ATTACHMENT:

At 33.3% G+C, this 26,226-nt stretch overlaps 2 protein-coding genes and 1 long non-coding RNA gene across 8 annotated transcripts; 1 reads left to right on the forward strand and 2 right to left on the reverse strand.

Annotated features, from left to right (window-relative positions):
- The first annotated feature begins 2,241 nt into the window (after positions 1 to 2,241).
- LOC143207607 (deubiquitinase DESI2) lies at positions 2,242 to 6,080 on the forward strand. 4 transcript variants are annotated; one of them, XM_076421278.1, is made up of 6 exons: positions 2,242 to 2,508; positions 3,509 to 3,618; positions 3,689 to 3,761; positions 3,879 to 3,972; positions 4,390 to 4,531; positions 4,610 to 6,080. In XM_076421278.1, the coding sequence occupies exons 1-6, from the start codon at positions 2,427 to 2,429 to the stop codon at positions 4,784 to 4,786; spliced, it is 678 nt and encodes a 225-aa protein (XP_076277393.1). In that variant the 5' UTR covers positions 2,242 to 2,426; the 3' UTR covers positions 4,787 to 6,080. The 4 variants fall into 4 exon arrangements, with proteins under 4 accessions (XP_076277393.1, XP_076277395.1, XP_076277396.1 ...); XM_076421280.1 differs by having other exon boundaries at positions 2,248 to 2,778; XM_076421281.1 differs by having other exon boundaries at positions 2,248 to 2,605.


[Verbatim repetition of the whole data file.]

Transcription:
At 33.3% G+C, this 26,226-nt stretch overlaps 2 protein-coding genes and 1 long non-coding RNA gene across 8 annotated transcripts; 1 reads left to right on the forward strand and 2 right to left on the reverse strand.

Annotated features, from left to right (window-relative positions):
- The first annotated feature begins 2,241 nt into the window (after positions 1 to 2,241).
- LOC143207607 (deubiquitinase DESI2) lies at positions 2,242 to 6,080 on the forward strand. 4 transcript variants are annotated; one of them, XM_076421278.1, is made up of 6 exons: positions 2,242 to 2,508; positions 3,509 to 3,618; positions 3,689 to 3,761; positions 3,879 to 3,972; positions 4,390 to 4,531; positions 4,610 to 6,080. In XM_076421278.1, the coding sequence occupies exons 1-6, from the start codon at positions 2,427 to 2,429 to the stop codon at positions 4,784 to 4,786; spliced, it is 678 nt and encodes a 225-aa protein (XP_076277393.1). In that variant the 5' UTR covers positions 2,242 to 2,426; the 3' UTR covers positions 4,787 to 6,080. The 4 variants fall into 4 exon arrangements, with proteins under 4 accessions (XP_076277393.1, XP_076277395.1, XP_076277396.1 ...); XM_076421280.1 differs by having other exon boundaries at positions 2,248 to 2,778; XM_076421281.1 differs by having other exon boundaries at positions 2,248 to 2,605.